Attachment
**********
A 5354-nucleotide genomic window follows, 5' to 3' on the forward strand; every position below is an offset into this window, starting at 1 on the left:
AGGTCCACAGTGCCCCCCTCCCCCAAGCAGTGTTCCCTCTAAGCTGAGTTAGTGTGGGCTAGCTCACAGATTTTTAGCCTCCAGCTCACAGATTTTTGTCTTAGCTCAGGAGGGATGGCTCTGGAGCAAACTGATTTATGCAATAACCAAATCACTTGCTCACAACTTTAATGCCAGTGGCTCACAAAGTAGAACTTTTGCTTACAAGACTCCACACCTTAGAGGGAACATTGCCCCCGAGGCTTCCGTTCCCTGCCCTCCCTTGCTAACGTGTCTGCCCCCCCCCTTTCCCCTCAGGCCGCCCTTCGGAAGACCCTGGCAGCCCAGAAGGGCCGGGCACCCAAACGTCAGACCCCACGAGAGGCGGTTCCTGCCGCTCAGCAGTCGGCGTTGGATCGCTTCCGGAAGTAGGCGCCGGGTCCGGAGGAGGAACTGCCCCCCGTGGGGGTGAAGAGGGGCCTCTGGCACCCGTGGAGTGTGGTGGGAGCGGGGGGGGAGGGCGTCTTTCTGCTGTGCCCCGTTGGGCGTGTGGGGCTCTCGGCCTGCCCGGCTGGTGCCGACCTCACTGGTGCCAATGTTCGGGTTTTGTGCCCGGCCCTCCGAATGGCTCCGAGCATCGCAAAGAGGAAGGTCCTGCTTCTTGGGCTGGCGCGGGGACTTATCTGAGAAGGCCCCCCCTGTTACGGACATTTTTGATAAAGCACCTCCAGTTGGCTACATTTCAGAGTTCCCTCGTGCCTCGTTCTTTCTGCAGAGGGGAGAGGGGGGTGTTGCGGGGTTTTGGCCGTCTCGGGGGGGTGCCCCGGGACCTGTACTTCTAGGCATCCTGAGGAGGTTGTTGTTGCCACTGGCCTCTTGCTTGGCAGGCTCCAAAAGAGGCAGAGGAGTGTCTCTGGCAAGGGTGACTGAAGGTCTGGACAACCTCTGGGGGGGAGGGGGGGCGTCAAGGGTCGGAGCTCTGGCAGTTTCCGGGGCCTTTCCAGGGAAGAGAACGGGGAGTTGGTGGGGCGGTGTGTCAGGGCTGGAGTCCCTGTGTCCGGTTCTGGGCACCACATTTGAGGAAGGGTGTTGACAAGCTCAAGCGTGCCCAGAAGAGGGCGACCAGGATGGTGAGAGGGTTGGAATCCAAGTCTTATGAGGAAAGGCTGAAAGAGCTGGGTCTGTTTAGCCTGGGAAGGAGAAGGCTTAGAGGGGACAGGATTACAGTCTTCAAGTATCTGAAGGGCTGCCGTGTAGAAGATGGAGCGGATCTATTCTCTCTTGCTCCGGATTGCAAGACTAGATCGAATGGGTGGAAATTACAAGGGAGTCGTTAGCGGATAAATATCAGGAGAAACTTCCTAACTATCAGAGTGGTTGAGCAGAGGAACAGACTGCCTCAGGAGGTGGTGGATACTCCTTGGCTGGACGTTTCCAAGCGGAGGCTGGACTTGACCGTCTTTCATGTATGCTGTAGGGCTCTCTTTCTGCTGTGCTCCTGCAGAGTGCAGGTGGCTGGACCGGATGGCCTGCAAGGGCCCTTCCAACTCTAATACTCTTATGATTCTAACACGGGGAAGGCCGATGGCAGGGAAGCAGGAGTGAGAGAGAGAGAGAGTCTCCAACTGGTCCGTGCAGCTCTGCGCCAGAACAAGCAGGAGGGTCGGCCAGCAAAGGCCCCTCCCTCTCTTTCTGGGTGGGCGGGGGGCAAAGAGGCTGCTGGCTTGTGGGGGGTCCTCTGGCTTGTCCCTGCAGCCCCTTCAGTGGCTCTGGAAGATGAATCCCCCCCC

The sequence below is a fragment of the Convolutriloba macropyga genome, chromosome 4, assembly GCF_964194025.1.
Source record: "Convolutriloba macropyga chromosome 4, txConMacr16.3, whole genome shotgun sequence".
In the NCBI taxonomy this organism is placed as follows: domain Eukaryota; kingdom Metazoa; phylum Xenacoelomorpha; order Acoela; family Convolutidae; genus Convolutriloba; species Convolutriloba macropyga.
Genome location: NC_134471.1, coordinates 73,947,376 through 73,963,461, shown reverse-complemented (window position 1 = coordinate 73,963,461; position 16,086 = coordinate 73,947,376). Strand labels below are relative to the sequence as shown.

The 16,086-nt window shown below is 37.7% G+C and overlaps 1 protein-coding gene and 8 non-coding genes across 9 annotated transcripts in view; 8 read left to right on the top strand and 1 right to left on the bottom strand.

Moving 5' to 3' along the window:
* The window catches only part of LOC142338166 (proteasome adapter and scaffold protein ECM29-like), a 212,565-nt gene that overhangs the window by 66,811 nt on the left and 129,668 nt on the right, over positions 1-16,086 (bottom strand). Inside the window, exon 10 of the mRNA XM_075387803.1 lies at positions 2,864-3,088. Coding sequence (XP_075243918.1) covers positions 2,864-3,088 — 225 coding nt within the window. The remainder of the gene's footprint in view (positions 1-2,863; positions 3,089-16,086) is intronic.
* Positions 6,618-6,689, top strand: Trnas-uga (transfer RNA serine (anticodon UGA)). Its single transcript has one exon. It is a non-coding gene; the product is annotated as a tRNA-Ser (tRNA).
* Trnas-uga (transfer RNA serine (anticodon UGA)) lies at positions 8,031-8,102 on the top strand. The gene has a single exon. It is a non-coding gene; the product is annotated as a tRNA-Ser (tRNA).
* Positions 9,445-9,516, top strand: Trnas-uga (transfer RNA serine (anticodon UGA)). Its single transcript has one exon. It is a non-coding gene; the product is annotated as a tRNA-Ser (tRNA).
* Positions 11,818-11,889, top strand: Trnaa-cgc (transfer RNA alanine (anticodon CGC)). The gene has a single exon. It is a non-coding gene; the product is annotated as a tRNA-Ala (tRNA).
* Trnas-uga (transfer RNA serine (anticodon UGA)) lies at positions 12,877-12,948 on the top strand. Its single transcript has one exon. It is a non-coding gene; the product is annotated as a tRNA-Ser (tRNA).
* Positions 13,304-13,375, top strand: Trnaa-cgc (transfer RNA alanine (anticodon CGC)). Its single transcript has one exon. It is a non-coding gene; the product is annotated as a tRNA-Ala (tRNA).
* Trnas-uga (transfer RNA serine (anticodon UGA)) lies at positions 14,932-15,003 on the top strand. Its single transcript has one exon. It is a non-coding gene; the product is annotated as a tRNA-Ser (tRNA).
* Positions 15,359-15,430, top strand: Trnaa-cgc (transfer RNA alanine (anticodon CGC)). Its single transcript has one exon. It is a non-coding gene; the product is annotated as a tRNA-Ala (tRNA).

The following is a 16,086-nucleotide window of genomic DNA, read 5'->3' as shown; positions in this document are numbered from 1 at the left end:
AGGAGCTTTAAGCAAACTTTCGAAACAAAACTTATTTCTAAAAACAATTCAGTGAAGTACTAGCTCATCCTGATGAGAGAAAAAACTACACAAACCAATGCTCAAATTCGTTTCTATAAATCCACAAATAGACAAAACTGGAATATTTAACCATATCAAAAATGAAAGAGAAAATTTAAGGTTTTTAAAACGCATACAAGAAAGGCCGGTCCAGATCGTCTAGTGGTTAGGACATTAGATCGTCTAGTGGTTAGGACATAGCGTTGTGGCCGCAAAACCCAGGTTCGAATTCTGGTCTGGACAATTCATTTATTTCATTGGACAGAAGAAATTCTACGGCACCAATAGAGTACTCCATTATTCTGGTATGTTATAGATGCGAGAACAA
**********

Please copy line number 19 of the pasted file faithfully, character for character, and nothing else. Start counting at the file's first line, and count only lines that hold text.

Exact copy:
AGGAGCTTTAAGCAAACTTTCGAAACAAAACTTATTTCTAAAAACAATTCAGTGAAGTACTAGCTCATCCTGATGAGAGAAAAAACTACACAAACCAATGCTCAAATTCGTTTCTATAAATCCACAAATAGACAAAACTGGAATATTTAACCATATCAAAAATGAAAGAGAAAATTTAAGGTTTTTAAAACGCATACAAGAAAGGCCGGTCCAGATCGTCTAGTGGTTAGGACATTAGATCGTCTAGTGGTTAGGACATAGCGTTGTGGCCGCAAAACCCAGGTTCGAATTCTGGTCTGGACAATTCATTTATTTCATTGGACAGAAGAAATTCTACGGCACCAATAGAGTACTCCATTATTCTGGTATGTTATAGATGCGAGAACAA